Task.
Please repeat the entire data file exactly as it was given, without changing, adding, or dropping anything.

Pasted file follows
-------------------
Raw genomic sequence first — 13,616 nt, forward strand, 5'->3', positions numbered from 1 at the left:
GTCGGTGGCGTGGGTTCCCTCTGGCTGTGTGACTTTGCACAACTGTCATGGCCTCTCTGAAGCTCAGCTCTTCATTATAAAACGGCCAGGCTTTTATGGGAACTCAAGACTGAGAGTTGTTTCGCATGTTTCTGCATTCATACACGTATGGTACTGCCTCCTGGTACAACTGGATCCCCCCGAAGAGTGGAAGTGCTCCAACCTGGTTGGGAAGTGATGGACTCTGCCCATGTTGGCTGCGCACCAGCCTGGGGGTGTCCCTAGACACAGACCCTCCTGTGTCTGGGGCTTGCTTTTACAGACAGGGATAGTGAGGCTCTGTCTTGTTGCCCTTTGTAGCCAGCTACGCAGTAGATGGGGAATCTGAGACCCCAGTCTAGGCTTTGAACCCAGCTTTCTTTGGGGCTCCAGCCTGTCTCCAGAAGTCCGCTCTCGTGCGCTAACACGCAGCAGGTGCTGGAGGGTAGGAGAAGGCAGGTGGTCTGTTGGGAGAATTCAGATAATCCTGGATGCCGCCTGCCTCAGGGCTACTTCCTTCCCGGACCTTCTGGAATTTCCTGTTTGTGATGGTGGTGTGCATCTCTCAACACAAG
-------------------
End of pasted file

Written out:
Raw genomic sequence first — 13,616 nt, forward strand, 5'->3', positions numbered from 1 at the left:
GTCGGTGGCGTGGGTTCCCTCTGGCTGTGTGACTTTGCACAACTGTCATGGCCTCTCTGAAGCTCAGCTCTTCATTATAAAACGGCCAGGCTTTTATGGGAACTCAAGACTGAGAGTTGTTTCGCATGTTTCTGCATTCATACACGTATGGTACTGCCTCCTGGTACAACTGGATCCCCCCGAAGAGTGGAAGTGCTCCAACCTGGTTGGGAAGTGATGGACTCTGCCCATGTTGGCTGCGCACCAGCCTGGGGGTGTCCCTAGACACAGACCCTCCTGTGTCTGGGGCTTGCTTTTACAGACAGGGATAGTGAGGCTCTGTCTTGTTGCCCTTTGTAGCCAGCTACGCAGTAGATGGGGAATCTGAGACCCCAGTCTAGGCTTTGAACCCAGCTTTCTTTGGGGCTCCAGCCTGTCTCCAGAAGTCCGCTCTCGTGCGCTAACACGCAGCAGGTGCTGGAGGGTAGGAGAAGGCAGGTGGTCTGTTGGGAGAATTCAGATAATCCTGGATGCCGCCTGCCTCAGGGCTACTTCCTTCCCGGACCTTCTGGAATTTCCTGTTTGTGATGGTGGTGTGCATCTCTCAACACAAG